In Makhanda (formerly Grahamstown) trainees who were, part of a learnership funded by the Unemployment Insurance Fund (UIF) of the Department of Labour, project managed by Walter Sisulu University (WSU) were at the end of their tether because of their monthly R2000 stipends repeatedly not being received. These learners were contracted to train in Plant Production, Animal Production and New Venture Creation. WSU claimed that it could not pay the stipends because it had not received the necessary funds from the UIF. One of the learners, Sinethemba Mbane, of the Unemployed People’s Movement (UPM), expressed his dismay regarding this situation. Speaking in his capacity as a learner, he said “people need to eat, they need to clothe themselves. These are hard economic times and learners desperately need to get what is rightfully theirs.”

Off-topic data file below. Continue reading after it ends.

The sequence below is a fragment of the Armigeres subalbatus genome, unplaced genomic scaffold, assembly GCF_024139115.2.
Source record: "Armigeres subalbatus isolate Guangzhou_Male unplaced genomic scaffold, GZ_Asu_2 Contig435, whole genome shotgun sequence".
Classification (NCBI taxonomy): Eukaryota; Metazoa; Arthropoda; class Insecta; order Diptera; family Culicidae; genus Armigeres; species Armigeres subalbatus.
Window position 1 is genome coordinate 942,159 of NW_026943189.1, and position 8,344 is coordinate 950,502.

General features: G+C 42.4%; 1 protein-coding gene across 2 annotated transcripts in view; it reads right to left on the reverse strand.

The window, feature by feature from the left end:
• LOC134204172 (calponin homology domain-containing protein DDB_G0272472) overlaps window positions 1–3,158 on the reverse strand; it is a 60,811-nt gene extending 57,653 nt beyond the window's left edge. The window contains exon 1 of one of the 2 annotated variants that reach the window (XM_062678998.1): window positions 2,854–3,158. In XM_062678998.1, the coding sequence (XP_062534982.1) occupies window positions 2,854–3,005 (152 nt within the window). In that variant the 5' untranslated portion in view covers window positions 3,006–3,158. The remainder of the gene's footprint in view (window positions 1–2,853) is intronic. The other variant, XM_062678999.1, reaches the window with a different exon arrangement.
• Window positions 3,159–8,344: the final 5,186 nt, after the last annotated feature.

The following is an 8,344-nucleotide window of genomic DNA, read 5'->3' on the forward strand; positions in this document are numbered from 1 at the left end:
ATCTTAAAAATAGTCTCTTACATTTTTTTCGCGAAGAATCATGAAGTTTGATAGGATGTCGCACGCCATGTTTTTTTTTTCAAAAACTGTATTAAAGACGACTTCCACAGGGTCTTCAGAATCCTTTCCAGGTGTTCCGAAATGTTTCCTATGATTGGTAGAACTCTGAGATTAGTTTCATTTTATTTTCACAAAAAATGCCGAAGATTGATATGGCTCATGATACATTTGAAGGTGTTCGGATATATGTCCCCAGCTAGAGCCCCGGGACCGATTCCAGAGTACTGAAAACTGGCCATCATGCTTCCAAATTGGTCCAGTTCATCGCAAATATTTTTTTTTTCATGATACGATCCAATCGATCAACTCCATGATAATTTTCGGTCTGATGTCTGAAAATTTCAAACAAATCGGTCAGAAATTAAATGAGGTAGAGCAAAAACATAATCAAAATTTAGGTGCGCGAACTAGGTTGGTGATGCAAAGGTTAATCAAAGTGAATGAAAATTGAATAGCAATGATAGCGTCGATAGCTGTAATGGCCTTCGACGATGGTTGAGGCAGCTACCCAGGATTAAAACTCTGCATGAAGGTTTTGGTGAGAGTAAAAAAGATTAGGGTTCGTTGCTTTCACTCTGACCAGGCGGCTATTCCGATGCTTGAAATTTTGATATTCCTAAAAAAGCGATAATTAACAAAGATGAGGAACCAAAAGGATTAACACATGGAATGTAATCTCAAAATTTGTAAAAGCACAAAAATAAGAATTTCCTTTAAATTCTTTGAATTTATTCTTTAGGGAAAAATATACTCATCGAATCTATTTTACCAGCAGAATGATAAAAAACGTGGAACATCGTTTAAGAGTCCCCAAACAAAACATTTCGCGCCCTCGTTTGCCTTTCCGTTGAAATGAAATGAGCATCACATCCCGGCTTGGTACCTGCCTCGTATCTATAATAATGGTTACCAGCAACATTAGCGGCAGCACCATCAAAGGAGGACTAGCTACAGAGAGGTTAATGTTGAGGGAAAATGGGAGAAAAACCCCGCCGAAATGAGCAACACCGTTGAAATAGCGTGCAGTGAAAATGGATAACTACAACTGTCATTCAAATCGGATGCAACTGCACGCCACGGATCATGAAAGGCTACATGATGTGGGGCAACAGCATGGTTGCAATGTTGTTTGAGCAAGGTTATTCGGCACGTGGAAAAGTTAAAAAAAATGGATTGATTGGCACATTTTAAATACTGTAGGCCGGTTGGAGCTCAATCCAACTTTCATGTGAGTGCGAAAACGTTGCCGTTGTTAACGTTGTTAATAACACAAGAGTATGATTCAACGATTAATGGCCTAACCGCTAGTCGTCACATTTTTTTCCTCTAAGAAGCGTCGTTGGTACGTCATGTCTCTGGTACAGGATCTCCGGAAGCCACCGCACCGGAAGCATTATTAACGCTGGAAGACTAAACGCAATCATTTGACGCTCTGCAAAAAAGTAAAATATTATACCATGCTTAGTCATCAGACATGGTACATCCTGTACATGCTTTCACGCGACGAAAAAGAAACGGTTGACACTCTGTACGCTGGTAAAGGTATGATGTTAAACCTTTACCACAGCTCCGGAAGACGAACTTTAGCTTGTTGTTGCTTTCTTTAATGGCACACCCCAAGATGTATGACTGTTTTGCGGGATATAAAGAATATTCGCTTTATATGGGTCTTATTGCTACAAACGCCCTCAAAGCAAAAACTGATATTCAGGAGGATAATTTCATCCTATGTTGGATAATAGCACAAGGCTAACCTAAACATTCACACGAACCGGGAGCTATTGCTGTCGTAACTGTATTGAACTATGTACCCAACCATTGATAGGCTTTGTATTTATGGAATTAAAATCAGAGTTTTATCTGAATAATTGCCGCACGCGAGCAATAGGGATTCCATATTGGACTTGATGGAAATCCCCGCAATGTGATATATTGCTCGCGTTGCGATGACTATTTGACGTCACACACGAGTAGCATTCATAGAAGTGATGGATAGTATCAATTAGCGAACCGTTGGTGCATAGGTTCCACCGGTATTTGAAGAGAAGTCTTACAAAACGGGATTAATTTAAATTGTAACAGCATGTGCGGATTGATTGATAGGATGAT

The crushing effects of capitalism are aggravated by corona-related, economic turmoil and now is the time to sharpen people – our youth especially – by equipping them with skills. Trade unions and civil society organisations must unite in demanding learnerships on a larger scale, and learnerships free of corruption and maladministration. It is vital that learnerships are void of misappropriation of money, for the availability of funds for more learnerships. The need for massive scale peaceful protest and strike action cannot be undermined. Extensive dialogue between trade unions, civil-society, companies and government for the creation and implementation of such learnerships, particularly in the green economy, must materialise. This holds potential for a national economic boost, as businesses and corporations stand to benefit from increased human resources at their service – this is the nature of learnerships.

Anthony de Villiers passionately seeks to promote the revolution through commentary, he is opposed to neo-liberalism. His email address is anthonydevilliers@gmail.com